Monthly Archives: December 2008

Putting Together a Work Wardrobe

Work WardrobeAn investment in a professional wardrobe is an investment in your career and your future. A well put-together wardrobe not only helps garner respect and credibility in the workplace, but it also boosts your confidence. When you dress professionally, you’ll be viewed in a more positive light, feel more professional, and be more productive.

While a nice wardrobe isn’t always cheap to put together, keeping these few tips in mind can help you strategically build a stylish, yet professional, wardrobe while spending your dollars wisely.

Keep it Classic. While you may be tempted to purchase the latest fashion trends, these items generally cost more and go out of style quicker. Stick to classic styles that will last season after season, such as a simple black suit. With classics, you can always update your look by adding an accessory, such as a new tie or scarf, or mixing and matching with other pieces.

Stick to Neutral Colors. When purchasing foundation pieces – slacks, skirts, and suits for example – avoid loud colors and patterns. Neutral colors, such as blacks, browns, and tans, mix and match much easier, and allows you to wear the item over and over again.

Make Quality Purchases. The pieces in your wardrobe will be worn many times, so don’t skimp on quality. If you opt for less expensive clothes, you might end up spending more in the long run by replacing worn-out clothing. Determine if the item’s fabric will stand up to the wear of repeated use. This doesn’t mean you have to spend $1,200 on a designer suit, but choosing a stronger fabric will allow you to wear it longer. Even if you pay a few more dollars for a suit, the price per wear will be less expensive as you wear it over time.

Know What You Want.  Before you head to the store, figure out what you want or need to complete your wardrobe. This will help you avoid impulsive purchases. Having your clothes organized at home can help you identify the missing pieces in your wardrobe and help you buy items that will complement or complete an outfit. This will also help you avoid buying something you don’t need or something that won’t go with what you currently own.

Unless you have an unlimited budget, a work wardrobe isn’t something you can put together overnight. However, by making good choices, you can gradually build a professional, yet cost effective, wardrobe you can wear long term.

How Does Your Attitude Portray You?

Attitude at WorkMuch like a first impression, your workplace attitude can leave a long-term image in others’ minds. Your attitude at work can create a reflects not only on you but also on the work that you do. And, it’s not easy to shake a bad reputation, if you’re known to complain, be arrogant, act lazy, or slack off.

Your attitude can play a large part in determining how your colleagues feel about you as a co-worker. So, make sure you have the right attitude to be seen as a productive member of your team.

Negativity in the workplace only breeds more negativity. It’s never too late for an attitude adjustment. Workers with positive attitudes are a joy to be around. They can be relied upon during important situations and don’t bad mouth the company or co-workers. People with can-do attitudes regularly produce good work because they realize that their thumbprints are on all that they do. So, no matter what the situation, look at it with a positive light. It will go a long way in reflecting the image you want to portray. Check out our five tips to start your day on a positive note. A positive attitude can help you become a worker people look forward to working with. And if you’re a joy to work with, everyone will be happier and more productive.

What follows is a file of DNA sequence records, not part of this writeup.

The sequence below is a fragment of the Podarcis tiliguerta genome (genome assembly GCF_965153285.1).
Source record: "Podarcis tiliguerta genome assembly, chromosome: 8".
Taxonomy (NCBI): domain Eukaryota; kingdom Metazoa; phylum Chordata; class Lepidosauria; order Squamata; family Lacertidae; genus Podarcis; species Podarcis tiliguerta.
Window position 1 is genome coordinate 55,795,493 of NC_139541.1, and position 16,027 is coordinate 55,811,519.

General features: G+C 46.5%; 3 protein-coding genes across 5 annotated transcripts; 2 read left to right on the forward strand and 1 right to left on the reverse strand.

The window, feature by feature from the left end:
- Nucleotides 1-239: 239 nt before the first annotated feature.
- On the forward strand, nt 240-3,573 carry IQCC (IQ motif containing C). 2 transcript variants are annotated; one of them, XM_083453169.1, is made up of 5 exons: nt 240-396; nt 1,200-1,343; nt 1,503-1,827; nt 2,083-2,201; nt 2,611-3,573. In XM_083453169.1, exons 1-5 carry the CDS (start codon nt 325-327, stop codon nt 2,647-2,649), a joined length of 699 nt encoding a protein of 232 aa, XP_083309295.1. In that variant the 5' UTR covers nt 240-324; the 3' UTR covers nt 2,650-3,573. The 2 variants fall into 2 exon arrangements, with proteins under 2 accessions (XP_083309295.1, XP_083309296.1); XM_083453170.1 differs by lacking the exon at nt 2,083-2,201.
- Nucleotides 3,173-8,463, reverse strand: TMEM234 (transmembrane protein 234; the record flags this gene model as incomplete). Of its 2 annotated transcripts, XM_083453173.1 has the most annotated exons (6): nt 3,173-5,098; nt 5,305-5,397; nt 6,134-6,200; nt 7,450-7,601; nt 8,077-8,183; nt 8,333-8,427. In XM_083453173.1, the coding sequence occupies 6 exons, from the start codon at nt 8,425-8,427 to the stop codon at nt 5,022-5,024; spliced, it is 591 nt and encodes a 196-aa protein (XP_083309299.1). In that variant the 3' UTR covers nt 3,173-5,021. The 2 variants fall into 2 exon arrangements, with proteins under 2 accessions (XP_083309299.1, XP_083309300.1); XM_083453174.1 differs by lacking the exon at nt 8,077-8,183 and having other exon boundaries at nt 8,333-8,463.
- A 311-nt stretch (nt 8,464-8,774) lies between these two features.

What image are you portraying at work? Do others with a bad attitude make your job a pain? How does attitude affect your work life?

Want to Get Featured on this Blog?

We’re looking for your ideas about the worst career mistakes a person can make – or even one that you have made yourself.

We’re asking on Twitter, Facebook, and this blog. Then, we’ll select the top mistakes our readers share – along with our advice on how to avoid them (the mistakes, not the readers!)

To enter your idea, simply leave a comment to this post, including at least your first name so we can give you credit! Please limit your submission to 200 words.

If you want credit to your blog, Twitter, or Facebook profile, just include a link along with your name and idea.

Bloggers can also write a post about this topic and send a trackback to this post. Then, just come leave us a comment letting us know about your post, and we’ll include it as a submission.

Please submit your ideas by Monday, December 29.

We’re looking forward to your stories and ideas! 

Gen Y: Casual Communication and What it Says About You

I recently read a post on Careerealism that talked about a grad who wanted a promotion at his current job but was denied due to his lack of verbal and written communication skills. He was smart, resourceful, and had lots of great ideas, but the way he presented them to others made his co-workers wonder if he was actually a college graduate.

According to recent surveys, hiring managers from across the nation are seeing more casual conversation among 20-somethings, like text messaging and e-mails using shorthand or text lingo. While using these types of communication among certain social networks is OK, it’s not acceptable among more mature workers. Typically, those in a position of authority are older and perceive these types of communication as disrespectful.